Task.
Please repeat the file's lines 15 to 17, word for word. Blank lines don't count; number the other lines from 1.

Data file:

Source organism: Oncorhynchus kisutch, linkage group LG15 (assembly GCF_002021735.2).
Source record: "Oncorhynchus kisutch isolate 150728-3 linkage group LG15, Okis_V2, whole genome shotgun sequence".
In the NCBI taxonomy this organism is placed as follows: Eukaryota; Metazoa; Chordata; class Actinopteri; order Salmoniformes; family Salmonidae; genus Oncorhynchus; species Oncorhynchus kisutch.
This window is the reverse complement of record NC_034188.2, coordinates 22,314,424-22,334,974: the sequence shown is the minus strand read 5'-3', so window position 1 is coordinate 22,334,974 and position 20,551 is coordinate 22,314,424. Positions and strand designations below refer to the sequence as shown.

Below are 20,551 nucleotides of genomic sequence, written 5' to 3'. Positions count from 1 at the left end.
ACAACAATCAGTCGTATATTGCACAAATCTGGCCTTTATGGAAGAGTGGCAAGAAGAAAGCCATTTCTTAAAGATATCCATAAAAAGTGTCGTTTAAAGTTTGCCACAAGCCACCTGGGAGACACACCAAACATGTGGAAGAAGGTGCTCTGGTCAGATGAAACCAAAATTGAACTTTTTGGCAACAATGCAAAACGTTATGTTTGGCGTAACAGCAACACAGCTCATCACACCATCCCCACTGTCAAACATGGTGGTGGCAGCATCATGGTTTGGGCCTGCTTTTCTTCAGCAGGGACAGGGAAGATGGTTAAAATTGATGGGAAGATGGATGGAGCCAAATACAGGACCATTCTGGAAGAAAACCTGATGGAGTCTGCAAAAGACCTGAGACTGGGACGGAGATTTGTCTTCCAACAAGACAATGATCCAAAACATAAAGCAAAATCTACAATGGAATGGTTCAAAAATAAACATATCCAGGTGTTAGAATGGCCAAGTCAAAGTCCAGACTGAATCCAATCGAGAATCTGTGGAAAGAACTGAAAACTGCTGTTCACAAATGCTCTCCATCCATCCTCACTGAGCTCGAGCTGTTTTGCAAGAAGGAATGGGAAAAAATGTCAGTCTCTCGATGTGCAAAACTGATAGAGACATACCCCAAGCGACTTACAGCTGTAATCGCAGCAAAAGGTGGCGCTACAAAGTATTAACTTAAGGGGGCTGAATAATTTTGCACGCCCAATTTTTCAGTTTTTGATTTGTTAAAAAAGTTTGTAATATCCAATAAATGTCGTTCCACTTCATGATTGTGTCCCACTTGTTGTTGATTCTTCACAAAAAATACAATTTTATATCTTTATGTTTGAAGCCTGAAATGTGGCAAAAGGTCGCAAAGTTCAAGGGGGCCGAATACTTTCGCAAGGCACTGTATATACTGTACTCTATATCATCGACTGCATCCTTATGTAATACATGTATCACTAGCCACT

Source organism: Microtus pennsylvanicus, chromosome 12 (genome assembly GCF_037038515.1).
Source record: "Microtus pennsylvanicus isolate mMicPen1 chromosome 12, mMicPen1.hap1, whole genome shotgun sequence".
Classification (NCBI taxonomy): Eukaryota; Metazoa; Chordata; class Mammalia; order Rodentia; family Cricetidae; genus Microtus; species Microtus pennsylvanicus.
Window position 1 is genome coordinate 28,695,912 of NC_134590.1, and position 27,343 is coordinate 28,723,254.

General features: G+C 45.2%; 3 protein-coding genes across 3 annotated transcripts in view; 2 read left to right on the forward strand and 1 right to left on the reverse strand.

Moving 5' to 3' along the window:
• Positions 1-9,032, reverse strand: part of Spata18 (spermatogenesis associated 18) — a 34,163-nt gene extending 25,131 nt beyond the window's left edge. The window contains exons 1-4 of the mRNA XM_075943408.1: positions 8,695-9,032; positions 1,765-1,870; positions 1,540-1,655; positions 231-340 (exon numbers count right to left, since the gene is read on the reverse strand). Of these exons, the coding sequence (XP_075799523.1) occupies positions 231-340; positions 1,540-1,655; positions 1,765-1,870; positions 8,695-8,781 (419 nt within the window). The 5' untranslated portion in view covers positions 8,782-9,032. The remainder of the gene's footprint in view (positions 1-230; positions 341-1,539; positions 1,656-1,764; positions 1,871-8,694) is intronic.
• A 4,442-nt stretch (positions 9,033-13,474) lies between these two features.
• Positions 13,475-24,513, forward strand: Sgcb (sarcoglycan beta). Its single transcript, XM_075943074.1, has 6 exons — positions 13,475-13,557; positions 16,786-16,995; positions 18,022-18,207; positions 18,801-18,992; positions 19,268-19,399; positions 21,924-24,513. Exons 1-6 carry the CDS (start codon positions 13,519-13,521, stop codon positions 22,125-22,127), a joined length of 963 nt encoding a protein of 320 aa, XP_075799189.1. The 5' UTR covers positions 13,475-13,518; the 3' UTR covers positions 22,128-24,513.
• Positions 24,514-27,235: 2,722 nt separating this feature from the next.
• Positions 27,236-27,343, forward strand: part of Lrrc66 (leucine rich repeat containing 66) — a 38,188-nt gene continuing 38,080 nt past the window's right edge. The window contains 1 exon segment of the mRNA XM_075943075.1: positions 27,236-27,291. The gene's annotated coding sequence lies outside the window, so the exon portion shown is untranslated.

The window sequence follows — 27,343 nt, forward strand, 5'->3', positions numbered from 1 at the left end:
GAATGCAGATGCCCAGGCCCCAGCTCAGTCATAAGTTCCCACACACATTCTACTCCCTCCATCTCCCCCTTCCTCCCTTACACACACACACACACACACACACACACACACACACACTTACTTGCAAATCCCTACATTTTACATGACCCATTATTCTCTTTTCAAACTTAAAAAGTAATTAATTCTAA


• Positions 13,475-24,513, forward strand: Sgcb (sarcoglycan beta). Its single transcript, XM_075943074.1, has 6 exons — positions 13,475-13,557; positions 16,786-16,995; positions 18,022-18,207; positions 18,801-18,992; positions 19,268-19,399; positions 21,924-24,513. Exons 1-6 carry the CDS (start codon positions 13,519-13,521, stop codon positions 22,125-22,127), a joined length of 963 nt encoding a protein of 320 aa, XP_075799189.1. The 5' UTR covers positions 13,475-13,518; the 3' UTR covers positions 22,128-24,513.
• Positions 24,514-27,235: 2,722 nt separating this feature from the next.
• Positions 27,236-27,343, forward strand: part of Lrrc66 (leucine rich repeat containing 66) — a 38,188-nt gene continuing 38,080 nt past the window's right edge. The window contains 1 exon segment of the mRNA XM_075943075.1: positions 27,236-27,291. The gene's annotated coding sequence lies outside the window, so the exon portion shown is untranslated.